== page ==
For years, beekeepers have suspected that neonicotinoids, the world’s most widely used class of insecticide, are at least partly responsible for the phenomena known as Colony Collapse Disorder (CCD). While there is some research suggesting this is true, it isn’t conclusive. It is for this reason that new research suggesting neonicotinoids, or neonics, cause migrating songbirds to lose their sense of direction and suffer drastic weight loss is so important.
This harrowing finding was published in the peer-reviewed journal Scientific Reports. According to The Guardian, the researchers analyzed the effects of neonicotinoid imidacloprid on white-crowned sparrows that migrate to northern Canada from southern US and Mexico in the summer.
What they discovered is astounding. Birds that were given doses equivalent to less than a single corn seed became weak within hours. They also developed stomach problems and stopped eating. The researchers reported that the avians lost 17-25 percent of their body weight, depending on the dose, and were unable to navigate the direction of their migration. Said Prof Christy Morrissey, of the University of Saskatchewan in Canada, “Basically, these birds became lost.”
Reportedly, the results shocked Morrissey. She said, “The reason our new study is special is this is not a correlation – it is actual experimental evidence. The effects were really dramatic. We didn’t anticipate the acute toxicity, because the levels [of neonicotinoid] we gave them were so low.”
Within 14 days, the birds recovered their weight and sense of direction. While this is positive, it is still troublesome. Morrissey explained, “We know from other studies on many different species of migratory birds that if you are delayed by even a few days getting to your breeding ground, or you are in poor condition when you arrive, you have lower reproductive success. We know these effects are really important for population level changes.”
According to Charlotte Roy of the Minnesota Department of Natural Resources in the US, neonics are typically applied to seeds so they can permeate the entire plant. While this helps farmers and giant corporations in the short-term, it is devastating to the many creatures that nibble on the shoot. “Everything from pheasant to blackbirds, house sparrows, deer, raccoons, bunnies, mice, squirrels. Lots of different animals are coming to the spills,” said Roy.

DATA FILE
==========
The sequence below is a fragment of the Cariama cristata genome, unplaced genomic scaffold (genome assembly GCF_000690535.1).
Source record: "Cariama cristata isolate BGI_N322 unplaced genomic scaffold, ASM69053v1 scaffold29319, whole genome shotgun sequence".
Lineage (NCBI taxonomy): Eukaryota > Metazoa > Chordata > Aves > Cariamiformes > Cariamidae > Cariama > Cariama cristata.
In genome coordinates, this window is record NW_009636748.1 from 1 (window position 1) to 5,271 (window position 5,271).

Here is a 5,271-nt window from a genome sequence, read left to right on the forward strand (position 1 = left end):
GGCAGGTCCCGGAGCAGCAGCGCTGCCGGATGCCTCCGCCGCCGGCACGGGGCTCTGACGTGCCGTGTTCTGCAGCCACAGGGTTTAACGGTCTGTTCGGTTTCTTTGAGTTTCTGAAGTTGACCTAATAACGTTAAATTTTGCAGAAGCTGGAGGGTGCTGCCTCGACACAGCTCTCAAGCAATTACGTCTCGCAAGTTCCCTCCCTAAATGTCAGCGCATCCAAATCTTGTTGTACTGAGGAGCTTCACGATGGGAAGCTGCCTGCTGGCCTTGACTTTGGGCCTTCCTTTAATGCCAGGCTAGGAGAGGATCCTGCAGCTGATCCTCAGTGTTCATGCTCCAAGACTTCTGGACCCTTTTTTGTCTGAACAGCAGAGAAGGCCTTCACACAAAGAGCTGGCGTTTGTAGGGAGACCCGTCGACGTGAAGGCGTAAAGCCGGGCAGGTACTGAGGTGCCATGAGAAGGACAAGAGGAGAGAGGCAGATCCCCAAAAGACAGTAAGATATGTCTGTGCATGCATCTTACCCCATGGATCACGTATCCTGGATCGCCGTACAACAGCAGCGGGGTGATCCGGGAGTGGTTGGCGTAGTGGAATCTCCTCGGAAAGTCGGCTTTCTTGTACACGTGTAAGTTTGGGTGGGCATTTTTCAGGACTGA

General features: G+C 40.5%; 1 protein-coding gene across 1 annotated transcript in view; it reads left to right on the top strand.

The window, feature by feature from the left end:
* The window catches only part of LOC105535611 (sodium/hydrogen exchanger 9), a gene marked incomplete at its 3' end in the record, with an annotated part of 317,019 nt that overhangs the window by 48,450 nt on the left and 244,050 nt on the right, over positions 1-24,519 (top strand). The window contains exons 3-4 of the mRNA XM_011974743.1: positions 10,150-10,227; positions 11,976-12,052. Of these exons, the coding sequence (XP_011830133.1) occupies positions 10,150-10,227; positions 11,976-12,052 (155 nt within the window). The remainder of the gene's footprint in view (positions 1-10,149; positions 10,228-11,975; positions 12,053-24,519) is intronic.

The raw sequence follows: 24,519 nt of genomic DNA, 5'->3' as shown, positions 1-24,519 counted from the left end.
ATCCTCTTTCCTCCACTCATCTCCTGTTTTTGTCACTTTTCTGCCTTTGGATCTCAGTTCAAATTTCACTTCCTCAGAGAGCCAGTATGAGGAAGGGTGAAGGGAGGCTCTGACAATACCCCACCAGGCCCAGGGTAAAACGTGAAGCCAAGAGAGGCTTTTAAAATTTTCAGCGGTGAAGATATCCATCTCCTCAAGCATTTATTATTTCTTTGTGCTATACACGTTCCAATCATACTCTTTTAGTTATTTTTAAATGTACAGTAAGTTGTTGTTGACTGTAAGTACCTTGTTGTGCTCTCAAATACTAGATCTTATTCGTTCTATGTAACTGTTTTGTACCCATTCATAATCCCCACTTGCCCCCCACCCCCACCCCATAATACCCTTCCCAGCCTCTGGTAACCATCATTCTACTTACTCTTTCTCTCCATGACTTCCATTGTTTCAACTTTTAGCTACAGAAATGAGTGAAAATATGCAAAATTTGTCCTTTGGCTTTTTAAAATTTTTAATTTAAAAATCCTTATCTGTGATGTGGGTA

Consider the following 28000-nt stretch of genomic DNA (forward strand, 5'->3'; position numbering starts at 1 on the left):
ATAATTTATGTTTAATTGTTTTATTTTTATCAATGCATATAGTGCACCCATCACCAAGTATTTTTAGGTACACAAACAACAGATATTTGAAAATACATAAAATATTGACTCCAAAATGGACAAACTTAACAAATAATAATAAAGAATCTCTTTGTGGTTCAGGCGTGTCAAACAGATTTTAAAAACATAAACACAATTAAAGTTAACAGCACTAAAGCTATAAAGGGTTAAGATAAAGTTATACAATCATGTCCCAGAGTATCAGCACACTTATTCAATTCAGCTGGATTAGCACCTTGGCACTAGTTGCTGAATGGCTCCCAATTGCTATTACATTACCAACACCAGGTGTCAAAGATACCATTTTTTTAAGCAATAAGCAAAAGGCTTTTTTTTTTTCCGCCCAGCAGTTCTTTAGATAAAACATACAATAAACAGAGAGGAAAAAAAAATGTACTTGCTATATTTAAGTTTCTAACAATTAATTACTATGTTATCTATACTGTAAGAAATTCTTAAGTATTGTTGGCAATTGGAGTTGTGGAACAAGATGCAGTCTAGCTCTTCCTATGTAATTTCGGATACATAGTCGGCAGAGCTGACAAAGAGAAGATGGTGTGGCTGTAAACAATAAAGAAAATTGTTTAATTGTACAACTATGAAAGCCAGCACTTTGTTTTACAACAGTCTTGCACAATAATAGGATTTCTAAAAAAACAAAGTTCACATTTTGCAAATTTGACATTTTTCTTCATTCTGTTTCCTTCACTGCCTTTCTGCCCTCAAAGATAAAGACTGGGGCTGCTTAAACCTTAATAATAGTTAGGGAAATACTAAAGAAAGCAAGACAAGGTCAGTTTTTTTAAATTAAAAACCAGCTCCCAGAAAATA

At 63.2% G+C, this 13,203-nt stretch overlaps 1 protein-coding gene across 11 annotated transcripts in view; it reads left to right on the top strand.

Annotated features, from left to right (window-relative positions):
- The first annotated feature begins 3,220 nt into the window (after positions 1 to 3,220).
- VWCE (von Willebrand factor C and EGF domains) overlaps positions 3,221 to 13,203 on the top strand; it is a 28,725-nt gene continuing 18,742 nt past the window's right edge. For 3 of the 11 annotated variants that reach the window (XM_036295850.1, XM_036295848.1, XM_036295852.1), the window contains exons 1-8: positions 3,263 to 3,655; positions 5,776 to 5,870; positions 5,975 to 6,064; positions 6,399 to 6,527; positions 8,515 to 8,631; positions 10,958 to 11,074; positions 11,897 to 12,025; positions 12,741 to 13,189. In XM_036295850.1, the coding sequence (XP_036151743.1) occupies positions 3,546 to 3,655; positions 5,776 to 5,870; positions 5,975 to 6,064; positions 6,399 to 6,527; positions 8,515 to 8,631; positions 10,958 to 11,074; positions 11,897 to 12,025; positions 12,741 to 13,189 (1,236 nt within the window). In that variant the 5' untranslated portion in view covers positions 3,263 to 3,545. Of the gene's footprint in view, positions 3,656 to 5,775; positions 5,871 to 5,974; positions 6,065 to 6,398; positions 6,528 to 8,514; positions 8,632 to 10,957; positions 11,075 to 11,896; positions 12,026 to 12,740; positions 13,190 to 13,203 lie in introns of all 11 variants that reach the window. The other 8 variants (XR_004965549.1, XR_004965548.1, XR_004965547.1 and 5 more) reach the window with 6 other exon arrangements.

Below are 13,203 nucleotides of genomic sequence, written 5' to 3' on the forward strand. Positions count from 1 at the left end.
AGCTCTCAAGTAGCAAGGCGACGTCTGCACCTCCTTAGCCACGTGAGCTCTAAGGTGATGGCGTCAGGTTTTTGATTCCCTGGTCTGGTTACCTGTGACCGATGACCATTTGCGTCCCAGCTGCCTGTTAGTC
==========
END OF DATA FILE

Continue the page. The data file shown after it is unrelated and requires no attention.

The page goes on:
The researchers admit that their work is in the early stages. However, this recent finding should raise red flags concerning the safety and use of neonicotinoids. Colleague Julia Ponder, of the University of Minnesota, is confident their work will have “significant ramifications.”
Bayer — which makes imidacloprid — denies any negative correlation between the insecticide and the wellbeing of wildlife. Said a spokesman for the company: “Scientific evidence shows that imidacloprid has minimal environmental impact when used according to the label, including ingestion by seed-eating songbirds. We take the safety and environmental impact of our products seriously.”
The researchers aren’t convinced. Morrissey said only now are scientists beginning to understand the harm of neonicotinoids. “Pesticides have long been speculated as being one of the drivers of farmland bird declines, but we are only just barely touching the edge of that and understanding how pesticides can affect birds,” she said.
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